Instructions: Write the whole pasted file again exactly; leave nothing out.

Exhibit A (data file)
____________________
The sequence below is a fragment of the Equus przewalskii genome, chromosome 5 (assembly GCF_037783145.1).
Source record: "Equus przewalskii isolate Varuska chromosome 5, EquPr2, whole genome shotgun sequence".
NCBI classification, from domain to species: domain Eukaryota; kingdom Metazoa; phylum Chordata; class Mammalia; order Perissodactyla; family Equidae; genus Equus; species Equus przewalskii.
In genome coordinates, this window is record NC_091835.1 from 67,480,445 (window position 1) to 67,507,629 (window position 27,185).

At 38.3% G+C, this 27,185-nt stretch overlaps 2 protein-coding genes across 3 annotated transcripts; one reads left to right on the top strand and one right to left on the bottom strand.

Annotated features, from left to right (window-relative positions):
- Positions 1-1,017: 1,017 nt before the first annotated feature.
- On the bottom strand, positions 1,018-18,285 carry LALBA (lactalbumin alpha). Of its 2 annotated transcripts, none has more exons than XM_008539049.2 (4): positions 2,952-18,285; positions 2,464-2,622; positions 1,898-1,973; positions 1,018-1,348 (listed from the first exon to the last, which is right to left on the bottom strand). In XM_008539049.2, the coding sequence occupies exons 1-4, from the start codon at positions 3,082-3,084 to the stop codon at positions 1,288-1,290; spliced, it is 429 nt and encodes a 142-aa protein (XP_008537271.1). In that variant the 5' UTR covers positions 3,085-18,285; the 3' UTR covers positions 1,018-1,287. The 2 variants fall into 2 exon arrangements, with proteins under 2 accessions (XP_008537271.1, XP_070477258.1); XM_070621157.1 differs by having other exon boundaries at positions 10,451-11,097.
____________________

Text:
The sequence below is a fragment of the Equus przewalskii genome, chromosome 5 (assembly GCF_037783145.1).
Source record: "Equus przewalskii isolate Varuska chromosome 5, EquPr2, whole genome shotgun sequence".
NCBI classification, from domain to species: domain Eukaryota; kingdom Metazoa; phylum Chordata; class Mammalia; order Perissodactyla; family Equidae; genus Equus; species Equus przewalskii.
In genome coordinates, this window is record NC_091835.1 from 67,480,445 (window position 1) to 67,507,629 (window position 27,185).

At 38.3% G+C, this 27,185-nt stretch overlaps 2 protein-coding genes across 3 annotated transcripts; one reads left to right on the top strand and one right to left on the bottom strand.

Annotated features, from left to right (window-relative positions):
- Positions 1-1,017: 1,017 nt before the first annotated feature.
- On the bottom strand, positions 1,018-18,285 carry LALBA (lactalbumin alpha). Of its 2 annotated transcripts, none has more exons than XM_008539049.2 (4): positions 2,952-18,285; positions 2,464-2,622; positions 1,898-1,973; positions 1,018-1,348 (listed from the first exon to the last, which is right to left on the bottom strand). In XM_008539049.2, the coding sequence occupies exons 1-4, from the start codon at positions 3,082-3,084 to the stop codon at positions 1,288-1,290; spliced, it is 429 nt and encodes a 142-aa protein (XP_008537271.1). In that variant the 5' UTR covers positions 3,085-18,285; the 3' UTR covers positions 1,018-1,287. The 2 variants fall into 2 exon arrangements, with proteins under 2 accessions (XP_008537271.1, XP_070477258.1); XM_070621157.1 differs by having other exon boundaries at positions 10,451-11,097.